How to Use the GPS Clock

Author: David Evans

The Global positioning System (GPS) is a US military system primarily intended for global navigation. The system provides highly accurate positioning information for navigation. The GPS system consists of a constellation of 24 orbiting satellites. Each satellite has an on-board atomic clock, which is ideal for providing a highly accurate timing reference.

This article discusses how the GPS clock can be used to provide an accurate timing reference for computers and computer networks. The GPS system is often used for computer timing applications, such as NTP time servers and accurate timing references.

GPS Time

GPS time is continuously broadcast by the GPS system. Time is referenced to UTC (Universal Coordinated Time), which is the same worldwide and does not vary with time zones. GPS timing information can be received with relatively low-cost equipment, such as a GPS receiver and antenna.

The GPS signal is very weak low-power radio signal. The signal has two designated frequencies, L1 and L2. Frequency, L1, is the civilian GPS frequency transmitted at 1575.42 MHz. The signal travels in a straight line and can pass through clouds, glass and plastics but is blocked by objects such as metal and brickwork. The ideal location for a GPS antenna is therefore on rooftop with a good view of the sky. Often, antenna installation on the side of a building or in a window can provide a good enough view of the sky to give adequate results.

GPS Clock

The GPS system provides a free-to-air time synchronisation service; there are no on-going set-up or subscription charges. Many computer systems utilise the GPS clock as an accurate timing reference. Highly accurate NTP server systems use the GPS clock as an external reference to synchronise Network Time Protocol servers. Typically, a GPS receiver can provide timing information to within a few nanoseconds of UTC. The accuracy achieved with a GPS receiver is generally more than required for most computer network timing applications.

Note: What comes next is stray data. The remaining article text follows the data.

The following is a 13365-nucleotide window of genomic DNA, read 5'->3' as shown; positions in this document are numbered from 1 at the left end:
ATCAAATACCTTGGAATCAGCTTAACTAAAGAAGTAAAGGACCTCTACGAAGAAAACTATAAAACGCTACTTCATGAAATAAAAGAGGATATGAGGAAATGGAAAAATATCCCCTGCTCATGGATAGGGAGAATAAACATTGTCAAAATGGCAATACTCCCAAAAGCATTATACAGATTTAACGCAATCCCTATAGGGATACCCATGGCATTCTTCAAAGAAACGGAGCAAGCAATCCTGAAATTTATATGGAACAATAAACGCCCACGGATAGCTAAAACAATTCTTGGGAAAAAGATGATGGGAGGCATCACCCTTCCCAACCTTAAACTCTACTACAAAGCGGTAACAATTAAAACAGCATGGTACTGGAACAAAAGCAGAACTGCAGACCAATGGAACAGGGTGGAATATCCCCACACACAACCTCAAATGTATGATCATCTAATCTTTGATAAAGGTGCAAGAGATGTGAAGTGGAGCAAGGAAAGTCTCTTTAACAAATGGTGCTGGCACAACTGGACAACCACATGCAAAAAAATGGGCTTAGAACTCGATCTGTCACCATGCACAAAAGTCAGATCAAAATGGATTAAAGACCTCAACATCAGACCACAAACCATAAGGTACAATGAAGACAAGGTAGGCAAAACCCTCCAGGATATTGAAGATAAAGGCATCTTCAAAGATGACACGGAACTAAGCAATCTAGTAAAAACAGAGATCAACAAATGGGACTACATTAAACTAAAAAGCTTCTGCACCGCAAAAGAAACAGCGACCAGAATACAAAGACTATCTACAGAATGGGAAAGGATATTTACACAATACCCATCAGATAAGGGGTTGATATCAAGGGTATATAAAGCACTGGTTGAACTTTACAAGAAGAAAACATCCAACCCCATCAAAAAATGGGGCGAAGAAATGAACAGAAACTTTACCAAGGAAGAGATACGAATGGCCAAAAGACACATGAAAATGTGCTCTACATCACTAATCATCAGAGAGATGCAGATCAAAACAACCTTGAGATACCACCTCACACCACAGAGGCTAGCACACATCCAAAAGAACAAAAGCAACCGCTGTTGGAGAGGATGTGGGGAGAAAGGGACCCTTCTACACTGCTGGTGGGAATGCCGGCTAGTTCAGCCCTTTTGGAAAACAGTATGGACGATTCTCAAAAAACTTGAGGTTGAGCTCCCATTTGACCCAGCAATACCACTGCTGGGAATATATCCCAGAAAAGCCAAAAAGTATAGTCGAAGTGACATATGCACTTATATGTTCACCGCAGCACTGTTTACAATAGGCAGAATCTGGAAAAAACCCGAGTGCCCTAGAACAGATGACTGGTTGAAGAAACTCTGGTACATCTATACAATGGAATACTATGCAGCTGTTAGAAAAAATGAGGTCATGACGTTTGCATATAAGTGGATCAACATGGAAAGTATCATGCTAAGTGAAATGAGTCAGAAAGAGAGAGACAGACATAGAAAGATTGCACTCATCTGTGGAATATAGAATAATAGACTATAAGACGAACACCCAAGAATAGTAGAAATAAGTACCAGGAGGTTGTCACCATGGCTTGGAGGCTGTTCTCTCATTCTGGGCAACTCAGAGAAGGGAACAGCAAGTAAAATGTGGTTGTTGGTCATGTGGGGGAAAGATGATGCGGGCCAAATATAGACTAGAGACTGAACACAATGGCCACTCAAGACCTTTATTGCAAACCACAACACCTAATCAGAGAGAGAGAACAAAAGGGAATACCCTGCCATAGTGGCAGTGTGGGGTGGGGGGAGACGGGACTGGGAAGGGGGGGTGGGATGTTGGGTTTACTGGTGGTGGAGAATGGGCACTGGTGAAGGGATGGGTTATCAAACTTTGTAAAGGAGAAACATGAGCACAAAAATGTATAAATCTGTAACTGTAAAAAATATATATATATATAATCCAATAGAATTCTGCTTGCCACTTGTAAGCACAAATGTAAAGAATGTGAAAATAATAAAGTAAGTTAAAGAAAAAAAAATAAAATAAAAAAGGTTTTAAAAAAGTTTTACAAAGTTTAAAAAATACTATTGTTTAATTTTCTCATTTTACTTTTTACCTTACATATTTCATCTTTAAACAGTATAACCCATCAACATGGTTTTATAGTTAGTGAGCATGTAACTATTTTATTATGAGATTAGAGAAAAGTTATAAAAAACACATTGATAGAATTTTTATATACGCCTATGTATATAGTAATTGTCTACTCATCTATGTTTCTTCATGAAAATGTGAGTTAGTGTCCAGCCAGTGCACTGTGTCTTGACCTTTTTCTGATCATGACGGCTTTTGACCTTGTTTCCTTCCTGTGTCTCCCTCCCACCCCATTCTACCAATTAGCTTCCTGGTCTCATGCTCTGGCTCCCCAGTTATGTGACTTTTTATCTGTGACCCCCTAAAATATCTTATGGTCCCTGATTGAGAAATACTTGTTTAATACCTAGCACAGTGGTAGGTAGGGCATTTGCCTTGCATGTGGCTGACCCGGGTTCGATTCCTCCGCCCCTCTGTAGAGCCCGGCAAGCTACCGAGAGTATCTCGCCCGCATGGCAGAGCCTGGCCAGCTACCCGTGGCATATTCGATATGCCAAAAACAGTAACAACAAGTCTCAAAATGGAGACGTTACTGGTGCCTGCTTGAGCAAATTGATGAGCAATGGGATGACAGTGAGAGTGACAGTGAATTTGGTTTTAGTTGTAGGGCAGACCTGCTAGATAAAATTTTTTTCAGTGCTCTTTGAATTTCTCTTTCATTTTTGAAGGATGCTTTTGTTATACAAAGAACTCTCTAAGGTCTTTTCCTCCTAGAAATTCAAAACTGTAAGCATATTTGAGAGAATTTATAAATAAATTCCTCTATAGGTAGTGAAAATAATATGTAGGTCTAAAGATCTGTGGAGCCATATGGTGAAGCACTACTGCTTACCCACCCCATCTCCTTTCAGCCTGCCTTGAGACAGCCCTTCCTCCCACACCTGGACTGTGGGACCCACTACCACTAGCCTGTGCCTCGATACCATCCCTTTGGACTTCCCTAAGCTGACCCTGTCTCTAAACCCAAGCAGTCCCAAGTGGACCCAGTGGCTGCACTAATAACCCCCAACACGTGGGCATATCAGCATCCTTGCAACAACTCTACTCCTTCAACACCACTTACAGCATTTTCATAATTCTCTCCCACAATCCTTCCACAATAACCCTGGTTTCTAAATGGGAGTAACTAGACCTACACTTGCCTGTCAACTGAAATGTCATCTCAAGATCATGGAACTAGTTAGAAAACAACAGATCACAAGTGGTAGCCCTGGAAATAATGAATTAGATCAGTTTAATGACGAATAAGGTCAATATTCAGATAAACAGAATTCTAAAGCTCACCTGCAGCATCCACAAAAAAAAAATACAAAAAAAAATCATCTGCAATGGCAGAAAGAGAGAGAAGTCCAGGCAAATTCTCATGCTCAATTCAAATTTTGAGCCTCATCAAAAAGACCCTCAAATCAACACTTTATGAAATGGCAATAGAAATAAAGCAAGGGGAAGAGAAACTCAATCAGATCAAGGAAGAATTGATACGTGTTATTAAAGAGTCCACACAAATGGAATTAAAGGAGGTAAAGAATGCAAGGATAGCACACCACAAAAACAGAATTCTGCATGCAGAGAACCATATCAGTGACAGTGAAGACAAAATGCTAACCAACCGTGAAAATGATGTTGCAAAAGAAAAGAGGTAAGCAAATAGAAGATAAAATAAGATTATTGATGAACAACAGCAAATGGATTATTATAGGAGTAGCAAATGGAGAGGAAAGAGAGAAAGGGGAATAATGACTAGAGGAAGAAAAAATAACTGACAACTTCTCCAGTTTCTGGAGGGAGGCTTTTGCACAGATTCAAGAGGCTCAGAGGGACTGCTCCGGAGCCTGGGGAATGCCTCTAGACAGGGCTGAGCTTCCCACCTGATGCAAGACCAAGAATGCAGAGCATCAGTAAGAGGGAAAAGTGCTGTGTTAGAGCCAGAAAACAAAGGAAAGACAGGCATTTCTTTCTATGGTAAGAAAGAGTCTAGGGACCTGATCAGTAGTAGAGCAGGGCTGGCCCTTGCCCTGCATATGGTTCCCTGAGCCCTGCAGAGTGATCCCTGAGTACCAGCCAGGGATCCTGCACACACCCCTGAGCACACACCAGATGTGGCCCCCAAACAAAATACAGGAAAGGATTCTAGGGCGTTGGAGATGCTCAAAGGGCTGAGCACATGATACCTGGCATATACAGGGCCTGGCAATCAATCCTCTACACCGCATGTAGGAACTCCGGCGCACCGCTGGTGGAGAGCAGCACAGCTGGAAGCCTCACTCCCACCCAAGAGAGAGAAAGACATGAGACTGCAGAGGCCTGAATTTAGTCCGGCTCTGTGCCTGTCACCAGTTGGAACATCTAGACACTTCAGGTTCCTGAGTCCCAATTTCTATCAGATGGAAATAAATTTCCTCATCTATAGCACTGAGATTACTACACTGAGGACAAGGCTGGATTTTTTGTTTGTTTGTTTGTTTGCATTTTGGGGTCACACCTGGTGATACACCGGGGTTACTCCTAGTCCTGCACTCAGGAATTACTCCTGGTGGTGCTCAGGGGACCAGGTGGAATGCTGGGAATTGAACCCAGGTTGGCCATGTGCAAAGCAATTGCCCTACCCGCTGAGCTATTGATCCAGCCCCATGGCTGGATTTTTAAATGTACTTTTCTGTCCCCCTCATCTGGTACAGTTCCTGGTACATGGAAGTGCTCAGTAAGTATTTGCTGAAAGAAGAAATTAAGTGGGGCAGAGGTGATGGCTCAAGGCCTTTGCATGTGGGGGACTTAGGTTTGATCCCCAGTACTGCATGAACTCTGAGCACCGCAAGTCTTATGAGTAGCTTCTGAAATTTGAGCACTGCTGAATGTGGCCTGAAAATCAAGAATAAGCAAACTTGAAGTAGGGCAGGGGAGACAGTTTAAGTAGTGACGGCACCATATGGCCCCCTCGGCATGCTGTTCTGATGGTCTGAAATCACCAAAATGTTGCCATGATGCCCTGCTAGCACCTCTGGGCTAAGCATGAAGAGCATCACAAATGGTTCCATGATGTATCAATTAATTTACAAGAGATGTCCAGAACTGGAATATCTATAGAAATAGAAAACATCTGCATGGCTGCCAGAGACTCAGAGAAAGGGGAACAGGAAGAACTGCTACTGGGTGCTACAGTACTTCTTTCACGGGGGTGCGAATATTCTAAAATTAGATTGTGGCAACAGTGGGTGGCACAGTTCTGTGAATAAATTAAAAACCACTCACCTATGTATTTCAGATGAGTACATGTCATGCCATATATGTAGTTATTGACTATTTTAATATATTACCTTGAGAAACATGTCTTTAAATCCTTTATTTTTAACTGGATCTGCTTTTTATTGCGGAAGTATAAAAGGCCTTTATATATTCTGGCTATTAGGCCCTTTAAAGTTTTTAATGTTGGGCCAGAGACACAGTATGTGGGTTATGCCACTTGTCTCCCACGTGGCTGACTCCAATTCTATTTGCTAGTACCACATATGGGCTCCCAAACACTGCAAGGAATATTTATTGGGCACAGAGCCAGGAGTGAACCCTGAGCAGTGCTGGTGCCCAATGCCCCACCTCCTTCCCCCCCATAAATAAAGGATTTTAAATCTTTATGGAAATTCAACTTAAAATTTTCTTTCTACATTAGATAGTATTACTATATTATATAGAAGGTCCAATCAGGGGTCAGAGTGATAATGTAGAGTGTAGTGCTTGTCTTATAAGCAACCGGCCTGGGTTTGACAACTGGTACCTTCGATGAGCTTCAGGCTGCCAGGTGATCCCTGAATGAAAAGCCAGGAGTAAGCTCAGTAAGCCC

GPS Receiver Output

The GPS receiver constantly outputs position and timing information. Generally, information is transmitted to and from the receiver via a RS232 serial interface. Standard GPS interface protocols exist, the most common being NMEA. The NMEA protocol consists of a number of sentences, or character strings, transmitted at 4800 bits per second. Contained within each character string is accurate time and position information. Due to the latencies involved in serial communication, the NMEA sentences are not generally accurate enough to provide a timing reference. Therefore a pulse per second (PPS) output is utilised. A PPS output is an accurate pulse output each second that is aligned to the start of each second. The PPS output can be fed into a control line on the RS232 interface to provide a hardware interrupt input for accurate timing. Often the DCD RS232 line is utilised as a PPS input from the GPS receiver. The PPS output combined with NMEA timing and positioning information provides a highly accurate timing reference for computers.

GPS Antennas

The GPS antenna is a signal amplifier that boosts the GPS signal for transmission along a cable, usually coax, to the receiver. GPS antennas used for timing purposes are generally dome-shaped pole mounting devices for permanent installation in a static location. Typically, the GPS antenna is fairly small in size, measuring less than 900 mm in diameter

GPS Cabling

The cable distance that can be utilised by a GPS antenna and receiver depends on the amplification of the GPS antenna and the quality of coax used in the installation. A typical GPS antenna may have a gain of 35 db. Low-quality coax such as RG58 has an attenuation of 0.64 db/m at 1575 MHz. Therefore, a cable run of 55m can be obtained using RG58 cable. Higher quality coax, such as LMR400, an unaided cable run of 200m can be achieved. However, very high quality coax can be expensive. A good compromise is LMR200 cable, which can be run unaided to 80m. Longer distances can be achieved with the aid of GPS amplifiers, which amplify the GPS signal still further, to increase cable distance.

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About the Author

D. Evans develops GPS clock and NTP server synchronization solutions that ensure accurate time on computers and computer networks. David has been involved in the development of dedicated time servers, NTP synchronized digital wall clock systems and atomic clock synchronization products. Click here to find out more about NTP Server and GPS clock solutions.